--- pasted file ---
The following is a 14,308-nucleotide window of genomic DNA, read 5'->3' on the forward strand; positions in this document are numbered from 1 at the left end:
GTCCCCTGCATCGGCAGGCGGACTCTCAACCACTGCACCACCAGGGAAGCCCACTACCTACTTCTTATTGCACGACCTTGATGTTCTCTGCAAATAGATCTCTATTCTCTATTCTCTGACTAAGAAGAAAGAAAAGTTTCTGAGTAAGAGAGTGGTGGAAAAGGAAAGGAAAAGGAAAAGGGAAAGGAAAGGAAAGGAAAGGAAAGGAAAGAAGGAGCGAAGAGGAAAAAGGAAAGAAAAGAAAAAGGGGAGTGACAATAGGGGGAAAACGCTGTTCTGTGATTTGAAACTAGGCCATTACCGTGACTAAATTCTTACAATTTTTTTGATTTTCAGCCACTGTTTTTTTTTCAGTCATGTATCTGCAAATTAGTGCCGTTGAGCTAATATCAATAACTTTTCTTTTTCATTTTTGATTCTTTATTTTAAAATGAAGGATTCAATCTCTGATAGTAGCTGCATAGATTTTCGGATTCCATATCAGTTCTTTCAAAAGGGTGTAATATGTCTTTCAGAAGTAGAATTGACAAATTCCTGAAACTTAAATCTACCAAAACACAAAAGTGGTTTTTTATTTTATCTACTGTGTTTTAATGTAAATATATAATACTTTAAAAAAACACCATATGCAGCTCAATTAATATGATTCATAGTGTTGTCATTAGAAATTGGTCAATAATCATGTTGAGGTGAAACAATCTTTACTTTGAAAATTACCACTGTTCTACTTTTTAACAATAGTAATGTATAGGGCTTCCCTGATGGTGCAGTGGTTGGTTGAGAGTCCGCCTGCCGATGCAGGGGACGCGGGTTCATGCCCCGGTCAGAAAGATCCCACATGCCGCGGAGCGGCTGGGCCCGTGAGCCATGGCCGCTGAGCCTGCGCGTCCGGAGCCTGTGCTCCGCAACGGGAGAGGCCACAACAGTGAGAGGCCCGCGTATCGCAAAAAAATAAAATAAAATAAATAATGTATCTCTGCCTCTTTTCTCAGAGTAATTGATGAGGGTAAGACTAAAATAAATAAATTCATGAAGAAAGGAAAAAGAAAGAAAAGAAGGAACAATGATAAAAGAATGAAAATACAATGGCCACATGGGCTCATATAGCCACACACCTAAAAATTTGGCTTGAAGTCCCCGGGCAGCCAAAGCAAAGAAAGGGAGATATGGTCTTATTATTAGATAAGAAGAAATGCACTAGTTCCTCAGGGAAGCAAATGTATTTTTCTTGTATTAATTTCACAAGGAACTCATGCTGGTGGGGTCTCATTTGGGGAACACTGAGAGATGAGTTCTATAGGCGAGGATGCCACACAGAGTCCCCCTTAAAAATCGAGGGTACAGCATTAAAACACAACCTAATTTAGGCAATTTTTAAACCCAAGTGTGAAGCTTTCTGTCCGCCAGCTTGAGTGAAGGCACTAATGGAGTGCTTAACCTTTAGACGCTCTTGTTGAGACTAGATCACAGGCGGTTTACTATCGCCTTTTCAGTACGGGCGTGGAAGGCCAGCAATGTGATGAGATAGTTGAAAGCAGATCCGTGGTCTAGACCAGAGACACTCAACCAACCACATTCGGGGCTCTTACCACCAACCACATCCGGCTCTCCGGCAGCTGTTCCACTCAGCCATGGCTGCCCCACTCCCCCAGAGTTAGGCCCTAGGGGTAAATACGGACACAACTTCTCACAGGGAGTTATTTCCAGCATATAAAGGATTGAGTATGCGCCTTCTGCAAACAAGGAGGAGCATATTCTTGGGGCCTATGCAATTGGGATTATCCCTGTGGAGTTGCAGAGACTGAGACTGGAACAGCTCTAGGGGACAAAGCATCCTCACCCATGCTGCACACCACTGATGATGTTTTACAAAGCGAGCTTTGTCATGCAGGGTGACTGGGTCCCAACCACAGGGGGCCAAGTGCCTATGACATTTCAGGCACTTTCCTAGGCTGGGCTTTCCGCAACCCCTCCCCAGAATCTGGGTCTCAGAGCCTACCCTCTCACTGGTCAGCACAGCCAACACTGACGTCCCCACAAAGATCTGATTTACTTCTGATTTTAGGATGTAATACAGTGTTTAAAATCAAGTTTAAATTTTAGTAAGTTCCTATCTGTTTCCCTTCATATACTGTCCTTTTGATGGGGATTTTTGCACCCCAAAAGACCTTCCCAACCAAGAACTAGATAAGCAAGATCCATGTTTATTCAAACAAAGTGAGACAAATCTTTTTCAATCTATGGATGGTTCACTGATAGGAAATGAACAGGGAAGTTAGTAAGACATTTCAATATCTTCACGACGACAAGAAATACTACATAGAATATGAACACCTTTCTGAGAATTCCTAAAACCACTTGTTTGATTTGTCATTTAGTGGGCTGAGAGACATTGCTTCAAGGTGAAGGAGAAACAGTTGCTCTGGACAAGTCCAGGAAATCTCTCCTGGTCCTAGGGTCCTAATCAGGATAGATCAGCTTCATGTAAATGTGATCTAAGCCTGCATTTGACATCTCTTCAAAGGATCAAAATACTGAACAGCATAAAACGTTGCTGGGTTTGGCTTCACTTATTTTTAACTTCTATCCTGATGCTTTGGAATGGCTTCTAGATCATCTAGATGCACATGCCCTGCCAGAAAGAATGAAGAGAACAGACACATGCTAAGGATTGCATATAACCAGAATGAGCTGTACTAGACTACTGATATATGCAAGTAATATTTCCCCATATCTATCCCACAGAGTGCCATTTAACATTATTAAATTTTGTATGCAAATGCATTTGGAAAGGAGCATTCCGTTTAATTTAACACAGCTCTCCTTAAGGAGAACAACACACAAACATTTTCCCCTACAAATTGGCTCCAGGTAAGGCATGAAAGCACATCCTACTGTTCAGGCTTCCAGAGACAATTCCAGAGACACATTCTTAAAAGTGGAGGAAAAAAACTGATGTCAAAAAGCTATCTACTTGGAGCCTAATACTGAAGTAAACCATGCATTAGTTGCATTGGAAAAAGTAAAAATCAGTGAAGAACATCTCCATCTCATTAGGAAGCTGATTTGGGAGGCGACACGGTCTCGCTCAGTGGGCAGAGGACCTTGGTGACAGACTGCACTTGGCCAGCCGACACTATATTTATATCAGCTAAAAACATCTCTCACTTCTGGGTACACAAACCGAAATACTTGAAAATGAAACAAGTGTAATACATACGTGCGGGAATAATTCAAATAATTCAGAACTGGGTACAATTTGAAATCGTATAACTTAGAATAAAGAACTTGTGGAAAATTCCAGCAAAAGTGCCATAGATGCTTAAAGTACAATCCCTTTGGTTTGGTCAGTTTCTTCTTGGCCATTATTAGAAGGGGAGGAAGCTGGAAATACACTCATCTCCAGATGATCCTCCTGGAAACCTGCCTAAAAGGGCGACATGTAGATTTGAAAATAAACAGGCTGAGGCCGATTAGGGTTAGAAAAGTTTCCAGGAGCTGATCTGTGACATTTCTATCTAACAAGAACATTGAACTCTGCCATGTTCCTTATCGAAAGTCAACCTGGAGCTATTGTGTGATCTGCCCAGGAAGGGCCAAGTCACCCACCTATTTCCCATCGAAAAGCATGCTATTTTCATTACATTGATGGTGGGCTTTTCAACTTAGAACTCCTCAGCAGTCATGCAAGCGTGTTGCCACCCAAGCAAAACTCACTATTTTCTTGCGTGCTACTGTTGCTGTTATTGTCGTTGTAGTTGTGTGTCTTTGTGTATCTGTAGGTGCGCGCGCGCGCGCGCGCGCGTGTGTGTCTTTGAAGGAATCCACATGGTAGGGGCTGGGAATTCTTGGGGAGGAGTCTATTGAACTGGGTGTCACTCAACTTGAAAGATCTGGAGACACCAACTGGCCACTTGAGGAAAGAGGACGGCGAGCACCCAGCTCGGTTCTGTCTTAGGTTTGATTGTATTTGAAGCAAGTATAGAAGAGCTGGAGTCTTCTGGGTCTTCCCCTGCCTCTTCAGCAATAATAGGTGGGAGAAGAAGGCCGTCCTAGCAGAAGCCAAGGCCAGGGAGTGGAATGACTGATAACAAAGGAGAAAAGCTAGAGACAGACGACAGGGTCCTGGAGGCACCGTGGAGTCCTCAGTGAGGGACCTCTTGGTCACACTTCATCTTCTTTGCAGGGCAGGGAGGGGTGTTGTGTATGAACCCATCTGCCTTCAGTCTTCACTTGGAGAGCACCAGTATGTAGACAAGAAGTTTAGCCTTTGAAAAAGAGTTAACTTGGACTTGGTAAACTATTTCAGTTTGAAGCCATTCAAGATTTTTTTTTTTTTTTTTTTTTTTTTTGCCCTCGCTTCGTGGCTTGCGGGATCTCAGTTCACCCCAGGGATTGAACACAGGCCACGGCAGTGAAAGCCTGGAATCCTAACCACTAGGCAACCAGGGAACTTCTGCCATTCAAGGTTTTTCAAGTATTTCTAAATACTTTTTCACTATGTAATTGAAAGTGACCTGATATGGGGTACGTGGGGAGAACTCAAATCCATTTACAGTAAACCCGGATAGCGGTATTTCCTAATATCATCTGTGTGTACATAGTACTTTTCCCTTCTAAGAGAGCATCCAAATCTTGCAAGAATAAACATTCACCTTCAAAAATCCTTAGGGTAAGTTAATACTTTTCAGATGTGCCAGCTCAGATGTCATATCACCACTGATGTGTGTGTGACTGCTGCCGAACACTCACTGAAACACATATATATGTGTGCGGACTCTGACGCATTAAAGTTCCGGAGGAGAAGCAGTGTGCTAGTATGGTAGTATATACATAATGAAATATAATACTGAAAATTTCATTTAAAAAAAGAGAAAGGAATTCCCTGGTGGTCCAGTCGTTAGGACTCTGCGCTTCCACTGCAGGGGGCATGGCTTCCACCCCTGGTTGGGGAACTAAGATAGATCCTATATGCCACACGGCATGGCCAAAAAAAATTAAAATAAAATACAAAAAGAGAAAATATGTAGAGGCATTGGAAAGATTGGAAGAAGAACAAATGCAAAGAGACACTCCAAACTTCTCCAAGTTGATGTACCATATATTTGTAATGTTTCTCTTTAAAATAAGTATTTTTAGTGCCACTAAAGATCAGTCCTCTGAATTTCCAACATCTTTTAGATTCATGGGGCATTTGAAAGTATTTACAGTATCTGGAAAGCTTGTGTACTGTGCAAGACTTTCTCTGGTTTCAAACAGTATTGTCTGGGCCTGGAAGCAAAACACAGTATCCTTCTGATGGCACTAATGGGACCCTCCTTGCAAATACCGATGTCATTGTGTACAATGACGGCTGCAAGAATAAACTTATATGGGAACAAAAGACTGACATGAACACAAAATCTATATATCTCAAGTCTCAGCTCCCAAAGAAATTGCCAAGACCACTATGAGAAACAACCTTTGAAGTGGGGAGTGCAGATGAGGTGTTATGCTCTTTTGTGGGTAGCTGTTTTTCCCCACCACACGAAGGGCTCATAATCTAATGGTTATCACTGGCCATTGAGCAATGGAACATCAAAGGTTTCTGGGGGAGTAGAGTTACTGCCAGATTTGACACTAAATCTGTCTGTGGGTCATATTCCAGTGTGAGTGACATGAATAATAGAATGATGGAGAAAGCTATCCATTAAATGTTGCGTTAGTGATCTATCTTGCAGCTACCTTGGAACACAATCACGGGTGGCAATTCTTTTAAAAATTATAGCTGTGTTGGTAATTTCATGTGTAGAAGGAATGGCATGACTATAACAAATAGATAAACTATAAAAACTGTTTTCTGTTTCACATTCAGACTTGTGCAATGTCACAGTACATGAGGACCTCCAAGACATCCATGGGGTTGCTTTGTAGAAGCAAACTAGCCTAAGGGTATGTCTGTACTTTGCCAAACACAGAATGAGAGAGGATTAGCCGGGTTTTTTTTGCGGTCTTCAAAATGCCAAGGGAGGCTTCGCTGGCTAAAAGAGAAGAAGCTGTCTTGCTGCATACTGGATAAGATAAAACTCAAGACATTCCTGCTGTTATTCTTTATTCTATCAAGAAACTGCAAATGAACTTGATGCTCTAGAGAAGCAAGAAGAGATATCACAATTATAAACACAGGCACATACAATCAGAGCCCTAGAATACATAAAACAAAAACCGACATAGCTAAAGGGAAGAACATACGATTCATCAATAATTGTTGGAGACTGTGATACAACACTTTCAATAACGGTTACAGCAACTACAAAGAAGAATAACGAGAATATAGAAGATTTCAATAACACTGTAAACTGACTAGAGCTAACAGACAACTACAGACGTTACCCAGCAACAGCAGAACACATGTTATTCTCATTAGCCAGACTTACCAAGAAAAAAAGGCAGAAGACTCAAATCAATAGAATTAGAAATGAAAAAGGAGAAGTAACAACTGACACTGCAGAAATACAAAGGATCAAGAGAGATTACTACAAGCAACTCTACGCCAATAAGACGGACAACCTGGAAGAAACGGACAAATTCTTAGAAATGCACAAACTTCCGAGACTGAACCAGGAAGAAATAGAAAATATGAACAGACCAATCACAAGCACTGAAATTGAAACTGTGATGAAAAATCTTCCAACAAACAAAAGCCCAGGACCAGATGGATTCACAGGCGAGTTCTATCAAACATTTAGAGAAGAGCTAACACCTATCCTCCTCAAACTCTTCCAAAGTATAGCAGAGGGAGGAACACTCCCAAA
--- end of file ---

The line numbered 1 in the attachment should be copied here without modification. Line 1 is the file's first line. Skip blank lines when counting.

The following is a 14,308-nucleotide window of genomic DNA, read 5'->3' on the forward strand; positions in this document are numbered from 1 at the left end: